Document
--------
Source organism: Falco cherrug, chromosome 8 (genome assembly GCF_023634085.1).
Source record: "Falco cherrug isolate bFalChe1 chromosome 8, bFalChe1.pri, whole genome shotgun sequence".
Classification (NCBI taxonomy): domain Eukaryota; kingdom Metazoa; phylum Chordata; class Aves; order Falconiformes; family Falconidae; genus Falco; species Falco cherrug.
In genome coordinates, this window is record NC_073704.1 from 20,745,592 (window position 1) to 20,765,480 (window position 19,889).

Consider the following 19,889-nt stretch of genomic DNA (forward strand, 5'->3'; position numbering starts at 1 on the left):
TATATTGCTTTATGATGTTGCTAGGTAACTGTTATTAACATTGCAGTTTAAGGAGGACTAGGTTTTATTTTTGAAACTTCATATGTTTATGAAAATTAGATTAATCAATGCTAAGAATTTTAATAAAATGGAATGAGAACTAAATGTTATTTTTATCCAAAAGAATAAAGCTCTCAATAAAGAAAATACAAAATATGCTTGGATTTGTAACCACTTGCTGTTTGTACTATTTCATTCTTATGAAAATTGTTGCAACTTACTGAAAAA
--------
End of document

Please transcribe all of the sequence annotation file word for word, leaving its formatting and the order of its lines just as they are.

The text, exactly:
Source organism: Falco cherrug, chromosome 8 (genome assembly GCF_023634085.1).
Source record: "Falco cherrug isolate bFalChe1 chromosome 8, bFalChe1.pri, whole genome shotgun sequence".
Classification (NCBI taxonomy): domain Eukaryota; kingdom Metazoa; phylum Chordata; class Aves; order Falconiformes; family Falconidae; genus Falco; species Falco cherrug.
In genome coordinates, this window is record NC_073704.1 from 20,745,592 (window position 1) to 20,765,480 (window position 19,889).

Consider the following 19,889-nt stretch of genomic DNA (forward strand, 5'->3'; position numbering starts at 1 on the left):
TATATTGCTTTATGATGTTGCTAGGTAACTGTTATTAACATTGCAGTTTAAGGAGGACTAGGTTTTATTTTTGAAACTTCATATGTTTATGAAAATTAGATTAATCAATGCTAAGAATTTTAATAAAATGGAATGAGAACTAAATGTTATTTTTATCCAAAAGAATAAAGCTCTCAATAAAGAAAATACAAAATATGCTTGGATTTGTAACCACTTGCTGTTTGTACTATTTCATTCTTATGAAAATTGTTGCAACTTACTGAAAAA